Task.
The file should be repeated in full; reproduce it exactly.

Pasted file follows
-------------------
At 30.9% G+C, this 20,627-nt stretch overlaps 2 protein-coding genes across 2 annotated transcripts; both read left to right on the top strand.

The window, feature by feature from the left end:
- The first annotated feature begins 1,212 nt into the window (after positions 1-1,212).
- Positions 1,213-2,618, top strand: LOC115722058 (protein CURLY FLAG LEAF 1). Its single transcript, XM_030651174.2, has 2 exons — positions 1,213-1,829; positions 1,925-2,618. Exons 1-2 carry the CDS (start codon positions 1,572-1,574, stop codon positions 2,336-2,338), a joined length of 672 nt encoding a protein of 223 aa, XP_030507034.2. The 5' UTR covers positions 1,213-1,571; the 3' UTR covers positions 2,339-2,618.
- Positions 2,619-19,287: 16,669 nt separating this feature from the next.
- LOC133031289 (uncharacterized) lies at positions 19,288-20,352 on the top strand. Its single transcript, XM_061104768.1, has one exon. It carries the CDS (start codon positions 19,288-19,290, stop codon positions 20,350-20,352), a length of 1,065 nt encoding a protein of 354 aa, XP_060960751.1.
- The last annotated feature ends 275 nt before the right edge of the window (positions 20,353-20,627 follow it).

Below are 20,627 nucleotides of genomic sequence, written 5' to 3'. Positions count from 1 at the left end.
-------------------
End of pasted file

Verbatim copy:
At 30.9% G+C, this 20,627-nt stretch overlaps 2 protein-coding genes across 2 annotated transcripts; both read left to right on the top strand.

The window, feature by feature from the left end:
- The first annotated feature begins 1,212 nt into the window (after positions 1-1,212).
- Positions 1,213-2,618, top strand: LOC115722058 (protein CURLY FLAG LEAF 1). Its single transcript, XM_030651174.2, has 2 exons — positions 1,213-1,829; positions 1,925-2,618. Exons 1-2 carry the CDS (start codon positions 1,572-1,574, stop codon positions 2,336-2,338), a joined length of 672 nt encoding a protein of 223 aa, XP_030507034.2. The 5' UTR covers positions 1,213-1,571; the 3' UTR covers positions 2,339-2,618.
- Positions 2,619-19,287: 16,669 nt separating this feature from the next.
- LOC133031289 (uncharacterized) lies at positions 19,288-20,352 on the top strand. Its single transcript, XM_061104768.1, has one exon. It carries the CDS (start codon positions 19,288-19,290, stop codon positions 20,350-20,352), a length of 1,065 nt encoding a protein of 354 aa, XP_060960751.1.
- The last annotated feature ends 275 nt before the right edge of the window (positions 20,353-20,627 follow it).

Below are 20,627 nucleotides of genomic sequence, written 5' to 3'. Positions count from 1 at the left end.